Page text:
Shisir Basumatari explores character of litterateur MuninBarkotoki in new graphic novel Guwahati, Nov 10 (PTI) A character based on afamous litterateur of Assam, Munin Barkotoki, serves as thebackground of a mystery graphic novel, 'The Real MrBarkotokoi', released at the ongoing Northeast Book Fair.
Assamese artist-writer Shisir Basumatari said thatafter dabbling with the idea of making a movie and then abiography, eventually he felt that a graphic novel would be anappropriate medium to tell a complex story.
'Munin Barkotoki had a terrible handwriting and it wasthe scattered information, which I could decipher from hishandwritten diaries that got me hooked into the project,'Basumatari, who also works with body painting and photography,said.
He hoped the book finds acceptance despite its unusualyet entertaining form.
The book published by 'Speaking Tiger' is a projectundertaken with Munin Barkotoki Memorial Trust.
Meenaxi Barkotoki, managing trustee, Munin BarkotokiMemorial Trust, said that she hoped that this 'very specialbook' will get the attention of the readers.
'My father would have been very proud of thisbeautiful book and especially thrilled that his terriblehandwriting was what got the ball rolling,' she said.
Eminent writer Arup Kumar Dutta, who released thebook, said it is ironic that he has spent a lifetime rantingand raving against any kind of work that devalues the writtenword but 'I accepted to release the book as I am impressed bythe hard work of ten years put in by the writer.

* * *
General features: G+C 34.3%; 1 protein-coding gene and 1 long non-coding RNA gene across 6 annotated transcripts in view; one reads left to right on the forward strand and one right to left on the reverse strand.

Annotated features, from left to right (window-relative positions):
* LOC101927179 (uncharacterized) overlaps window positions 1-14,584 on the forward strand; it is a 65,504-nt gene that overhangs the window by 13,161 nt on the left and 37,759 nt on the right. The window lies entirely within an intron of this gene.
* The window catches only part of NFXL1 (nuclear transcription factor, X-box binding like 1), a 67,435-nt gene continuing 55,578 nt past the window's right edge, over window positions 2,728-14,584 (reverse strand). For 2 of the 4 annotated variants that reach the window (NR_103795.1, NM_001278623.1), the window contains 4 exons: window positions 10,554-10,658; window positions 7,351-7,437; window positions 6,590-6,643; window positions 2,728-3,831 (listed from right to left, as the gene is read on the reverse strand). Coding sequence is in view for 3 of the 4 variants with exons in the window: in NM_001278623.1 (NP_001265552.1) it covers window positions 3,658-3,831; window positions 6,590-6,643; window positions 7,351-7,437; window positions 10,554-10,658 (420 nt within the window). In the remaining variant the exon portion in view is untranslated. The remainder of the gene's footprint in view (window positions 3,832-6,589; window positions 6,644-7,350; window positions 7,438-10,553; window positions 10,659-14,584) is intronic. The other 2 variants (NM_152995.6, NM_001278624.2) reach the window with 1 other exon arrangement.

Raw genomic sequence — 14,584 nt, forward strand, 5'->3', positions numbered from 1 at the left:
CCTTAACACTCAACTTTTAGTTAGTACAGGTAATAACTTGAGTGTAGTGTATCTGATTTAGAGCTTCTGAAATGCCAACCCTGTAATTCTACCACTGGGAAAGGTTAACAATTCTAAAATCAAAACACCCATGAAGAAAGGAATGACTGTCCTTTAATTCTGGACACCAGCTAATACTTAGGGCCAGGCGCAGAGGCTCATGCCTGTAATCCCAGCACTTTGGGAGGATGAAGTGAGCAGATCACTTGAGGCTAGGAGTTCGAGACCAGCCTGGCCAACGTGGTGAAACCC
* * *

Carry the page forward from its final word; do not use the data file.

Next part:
'As a writer and power of words, I think while wordstend to stimulate our creative imagination, visuals tend tostultify that creative imagination. As far as this book isconcerned, the most striking aspect of the book is that it isalso a work of art and I forgive you for giving so few wordsand giving so many images.' He said the book belongs to the noir genre (and) ifone looks at the novel, it is totally dark and the atmospherethus created through his art is of a surreal kind.
'It is less of a graphic novel and more of an art andthere is an unseen almost latent whimsicality and humour inthe way he has drawn the figures. The draftsmanship isexcellent,' he said.
The book is about a young man who is troubled byrecurring dreams of visiting the mysterious Munin Barkotoki,a God-fearing man.
Later, at a scrap dealers shop, when he accidentallyunearths a book by the very same person, he is shocked andintrigued as the man of his dreams happens to be very real,albeit deceased, and a famous Assamese writer and critic.
Determined to get to the bottom of this mystery, theyoung man teams up with his friend, Capt D and Dr Das, apsychologist, to piece together the identity of thisreclusive, enigmatic figure.
Through his hypnosis sessions with Dr. Das, andrifling through Barkotokis diaries and speeches, he attemptsto decipher one of the 'brightest lights' of Assameseliterature.
He uncovers inspiring details from the youngBarkotokis formative years, such as his fearless literaryactivism during British rule.
Basumatari also discovers Barkotokis quirks, like hisfamous walk to the District Library in Guwahati at exactly thesame time every day, and his bad handwriting, which editorsand readers had a hard time in deciphering.
And yet, each step that the young man takes, leads toa dead end, leaving him with no choice but to undertake ajourney across time and space, with ghostly magistrates andflying cars. PTI DGMM MM